Posted by Darrell Nicholson at 04:35PM - Comments: (0)
The past few weeks have been a hectic, productive time at Practical Sailor. The big news was managing editor Ann Key and her partner Capt. Britt Matthias gave birth to a baby girl, Kailee Key Matthias in August. I know the experts say infants can’t see more than a foot or so, but Kailee sure appeared to be casting a longing eye toward some Billy Black sailing photos in my office when the family stopped by last week. As I try desperately to keep up with emails and product ordering in her absence, I am counting the days until she returns to work on the first of November.
Second in the exciting news department is that Technical Editor Ralph Naranjo’s new book, “The Art of Seamanship,” is rolling off the presses at McGraw-Hill. Although the work is being billed as a textbook (it will be used to support the educational programs that Ralph teaches at the Annapolis School of Seamanship), Ralph has done a terrific job of interspersing meaty instruction on everything from anchoring to riding out a gale with real life stories that Ralph has collected over the years.
Having worked with Ralph for fifteen years, my bias is obvious, but I think that even the most objective, critical observers will say a comprehensive book of this nature has been long overdue. While current offerings such as the "Annapolis Book of Seamanship" offer cruising sailors a good starting point, no text until now has addressed the many dimensions of seamanship in great depth. Ralph's project is a timely book, written at a moment when many of us worry that technology is becoming a crutch, and supplanting basic seamanship skills
Our work at Practical Sailor naturally focuses on gear and equipment, but Ralph’s emphasis on seamanship skills informs all of our test reports. As our technical editor, Ralph helps develop test protocol and reviews each test, often pointing out ways we can highlight essential seamanship skills as we evaluate gear. To state the obvious: the best equipment is useless unless you develop the skills to use it.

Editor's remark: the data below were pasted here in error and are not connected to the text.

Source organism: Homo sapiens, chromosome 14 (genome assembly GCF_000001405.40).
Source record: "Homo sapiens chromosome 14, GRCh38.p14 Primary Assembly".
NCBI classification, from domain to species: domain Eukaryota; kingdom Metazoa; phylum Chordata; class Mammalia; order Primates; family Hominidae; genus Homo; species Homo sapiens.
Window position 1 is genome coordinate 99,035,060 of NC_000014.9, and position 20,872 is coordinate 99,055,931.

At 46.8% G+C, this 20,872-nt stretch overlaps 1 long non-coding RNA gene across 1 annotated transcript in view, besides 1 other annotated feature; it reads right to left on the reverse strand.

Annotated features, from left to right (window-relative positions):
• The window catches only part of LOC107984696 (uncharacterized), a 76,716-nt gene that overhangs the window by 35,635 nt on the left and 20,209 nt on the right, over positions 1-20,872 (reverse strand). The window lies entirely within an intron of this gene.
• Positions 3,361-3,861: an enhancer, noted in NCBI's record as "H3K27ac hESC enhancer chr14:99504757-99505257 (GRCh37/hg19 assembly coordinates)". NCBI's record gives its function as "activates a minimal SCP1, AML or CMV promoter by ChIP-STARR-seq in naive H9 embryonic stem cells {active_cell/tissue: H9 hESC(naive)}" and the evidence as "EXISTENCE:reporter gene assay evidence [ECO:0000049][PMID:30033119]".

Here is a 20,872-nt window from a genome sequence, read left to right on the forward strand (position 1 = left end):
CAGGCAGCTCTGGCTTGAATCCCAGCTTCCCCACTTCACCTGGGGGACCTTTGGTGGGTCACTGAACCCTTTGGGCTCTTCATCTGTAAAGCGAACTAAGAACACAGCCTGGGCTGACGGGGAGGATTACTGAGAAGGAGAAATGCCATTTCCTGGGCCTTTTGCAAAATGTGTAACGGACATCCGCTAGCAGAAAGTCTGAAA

Ralph also carries out a large portion of our testing, including nearly all the tests of sailing hardware. In this area he is especially valuable. He brings not only his experience as a circumnavigator, but also ten years as the former Vanderstar Chair at the U.S. Naval Academy where he oversaw the sail training program at the Academy and was the lead agent in the development of the new Navy 44 sail training sloops. Prior to that, he spent ten years running a boatyard, an experience that gave him an intimate familiarity with the troubles that plague old boats and rigs.
For those who have yet to see one of Ralph’s engaging presentations, and would like to meet the author of “The Art of Seamanship,” he will be in giving a free talk on weather at the U.S. Sailboat Boat Show on Saturday, October 11, at 2 p.m, and another talk at 4 p.m. the same day at the Annapolis Marriott.
“The Art of Seamanship” is now available in our bookstore.